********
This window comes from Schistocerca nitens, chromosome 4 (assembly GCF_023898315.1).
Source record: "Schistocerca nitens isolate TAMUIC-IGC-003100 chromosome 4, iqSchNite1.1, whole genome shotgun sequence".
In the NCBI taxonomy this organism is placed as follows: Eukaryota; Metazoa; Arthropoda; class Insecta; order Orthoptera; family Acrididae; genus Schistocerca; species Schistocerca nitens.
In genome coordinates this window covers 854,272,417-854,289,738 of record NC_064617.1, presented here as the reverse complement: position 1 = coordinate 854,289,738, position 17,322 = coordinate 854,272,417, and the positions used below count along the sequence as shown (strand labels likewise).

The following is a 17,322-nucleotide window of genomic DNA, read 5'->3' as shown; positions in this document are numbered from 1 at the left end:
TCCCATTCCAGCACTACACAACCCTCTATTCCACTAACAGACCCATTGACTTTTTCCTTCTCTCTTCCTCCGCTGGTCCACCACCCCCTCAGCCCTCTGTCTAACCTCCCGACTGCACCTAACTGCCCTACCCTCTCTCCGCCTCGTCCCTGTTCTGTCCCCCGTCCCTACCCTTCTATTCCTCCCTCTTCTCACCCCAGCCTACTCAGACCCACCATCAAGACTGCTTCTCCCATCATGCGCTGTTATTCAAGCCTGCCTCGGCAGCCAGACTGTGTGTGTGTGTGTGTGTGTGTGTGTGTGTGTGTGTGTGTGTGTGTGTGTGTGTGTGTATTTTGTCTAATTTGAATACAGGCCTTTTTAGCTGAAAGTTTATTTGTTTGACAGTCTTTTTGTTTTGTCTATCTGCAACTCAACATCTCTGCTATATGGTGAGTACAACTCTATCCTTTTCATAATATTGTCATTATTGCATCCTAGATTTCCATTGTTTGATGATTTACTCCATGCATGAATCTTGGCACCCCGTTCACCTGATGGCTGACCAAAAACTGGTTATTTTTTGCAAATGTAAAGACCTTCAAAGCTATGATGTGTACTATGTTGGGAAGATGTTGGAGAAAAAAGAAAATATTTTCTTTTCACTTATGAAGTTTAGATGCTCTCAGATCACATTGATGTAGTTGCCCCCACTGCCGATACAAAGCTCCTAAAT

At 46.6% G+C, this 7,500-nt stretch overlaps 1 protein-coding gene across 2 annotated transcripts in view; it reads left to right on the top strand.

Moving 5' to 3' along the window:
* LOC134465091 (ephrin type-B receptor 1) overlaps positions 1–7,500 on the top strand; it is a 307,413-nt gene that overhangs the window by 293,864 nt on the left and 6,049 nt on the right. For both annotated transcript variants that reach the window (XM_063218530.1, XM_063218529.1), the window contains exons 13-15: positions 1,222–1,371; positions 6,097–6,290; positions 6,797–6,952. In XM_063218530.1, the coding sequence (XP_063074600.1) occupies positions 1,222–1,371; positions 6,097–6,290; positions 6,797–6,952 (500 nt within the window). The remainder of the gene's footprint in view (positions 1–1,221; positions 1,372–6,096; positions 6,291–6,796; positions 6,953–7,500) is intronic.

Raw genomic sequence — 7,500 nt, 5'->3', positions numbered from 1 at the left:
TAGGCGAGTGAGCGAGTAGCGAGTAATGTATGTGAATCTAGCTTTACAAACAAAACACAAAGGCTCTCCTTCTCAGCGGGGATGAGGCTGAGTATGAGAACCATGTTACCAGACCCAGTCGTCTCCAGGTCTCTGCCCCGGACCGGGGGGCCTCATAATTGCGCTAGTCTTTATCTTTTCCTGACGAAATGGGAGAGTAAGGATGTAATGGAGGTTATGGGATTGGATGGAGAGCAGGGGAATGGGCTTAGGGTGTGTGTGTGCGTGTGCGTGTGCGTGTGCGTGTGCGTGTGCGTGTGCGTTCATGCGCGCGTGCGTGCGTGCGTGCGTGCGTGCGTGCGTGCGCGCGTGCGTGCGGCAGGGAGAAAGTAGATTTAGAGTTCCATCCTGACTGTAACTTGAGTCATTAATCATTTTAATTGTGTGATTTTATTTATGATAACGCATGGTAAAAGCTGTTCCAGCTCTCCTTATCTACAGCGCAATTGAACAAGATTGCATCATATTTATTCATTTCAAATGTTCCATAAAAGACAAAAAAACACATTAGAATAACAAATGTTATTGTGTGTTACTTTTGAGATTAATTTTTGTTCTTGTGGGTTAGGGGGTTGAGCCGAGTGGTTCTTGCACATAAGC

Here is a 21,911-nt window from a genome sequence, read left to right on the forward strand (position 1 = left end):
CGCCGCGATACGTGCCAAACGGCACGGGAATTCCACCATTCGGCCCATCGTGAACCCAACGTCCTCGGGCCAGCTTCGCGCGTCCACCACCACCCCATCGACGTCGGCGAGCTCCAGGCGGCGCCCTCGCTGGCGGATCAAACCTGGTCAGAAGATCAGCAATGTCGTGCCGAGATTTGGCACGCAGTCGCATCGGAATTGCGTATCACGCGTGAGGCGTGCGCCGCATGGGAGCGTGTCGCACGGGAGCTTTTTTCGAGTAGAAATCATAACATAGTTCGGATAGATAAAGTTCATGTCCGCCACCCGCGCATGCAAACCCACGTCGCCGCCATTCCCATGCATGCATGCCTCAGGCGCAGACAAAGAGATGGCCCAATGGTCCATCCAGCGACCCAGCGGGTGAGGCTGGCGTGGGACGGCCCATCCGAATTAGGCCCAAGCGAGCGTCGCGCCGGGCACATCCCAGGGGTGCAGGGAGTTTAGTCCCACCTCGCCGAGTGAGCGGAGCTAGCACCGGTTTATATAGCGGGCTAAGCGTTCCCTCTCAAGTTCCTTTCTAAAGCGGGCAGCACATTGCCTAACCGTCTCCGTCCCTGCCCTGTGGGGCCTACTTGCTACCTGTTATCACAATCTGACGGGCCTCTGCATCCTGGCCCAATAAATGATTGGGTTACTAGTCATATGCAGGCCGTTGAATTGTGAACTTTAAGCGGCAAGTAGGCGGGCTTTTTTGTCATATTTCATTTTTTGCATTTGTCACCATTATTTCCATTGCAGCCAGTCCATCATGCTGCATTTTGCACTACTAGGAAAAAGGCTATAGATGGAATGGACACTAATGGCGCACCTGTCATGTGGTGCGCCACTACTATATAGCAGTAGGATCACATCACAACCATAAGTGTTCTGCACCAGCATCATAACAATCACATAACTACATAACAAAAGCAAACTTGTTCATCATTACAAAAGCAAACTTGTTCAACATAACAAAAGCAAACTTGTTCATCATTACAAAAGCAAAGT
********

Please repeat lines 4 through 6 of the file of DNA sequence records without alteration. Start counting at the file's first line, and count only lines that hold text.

In genome coordinates this window covers 854,272,417-854,289,738 of record NC_064617.1, presented here as the reverse complement: position 1 = coordinate 854,289,738, position 17,322 = coordinate 854,272,417, and the positions used below count along the sequence as shown (strand labels likewise).

The following is a 17,322-nucleotide window of genomic DNA, read 5'->3' as shown; positions in this document are numbered from 1 at the left end:
TCCCATTCCAGCACTACACAACCCTCTATTCCACTAACAGACCCATTGACTTTTTCCTTCTCTCTTCCTCCGCTGGTCCACCACCCCCTCAGCCCTCTGTCTAACCTCCCGACTGCACCTAACTGCCCTACCCTCTCTCCGCCTCGTCCCTGTTCTGTCCCCCGTCCCTACCCTTCTATTCCTCCCTCTTCTCACCCCAGCCTACTCAGACCCACCATCAAGACTGCTTCTCCCATCATGCGCTGTTATTCAAGCCTGCCTCGGCAGCCAGACTGTGTGTGTGTGTGTGTGTGTGTGTGTGTGTGTGTGTGTGTGTGTGTGTGTGTGTGTGTATTTTGTCTAATTTGAATACAGGCCTTTTTAGCTGAAAGTTTATTTGTTTGACAGTCTTTTTGTTTTGTCTATCTGCAACTCAACATCTCTGCTATATGGTGAGTACAACTCTATCCTTTTCATAATATTGTCATTATTGCATCCTAGATTTCCATTGTTTGATGATTTACTCCATGCATGAATCTTGGCACCCCGTTCACCTGATGGCTGACCAAAAACTGGTTATTTTTTGCAAATGTAAAGACCTTCAAAGCTATGATGTGTACTATGTTGGGAAGATGTTGGAGAAAAAAGAAAATATTTTCTTTTCACTTATGAAGTTTAGATGCTCTCAGATCACATTGATGTAGTTGCCCCCACTGCCGATACAAAGCTCCTAAAT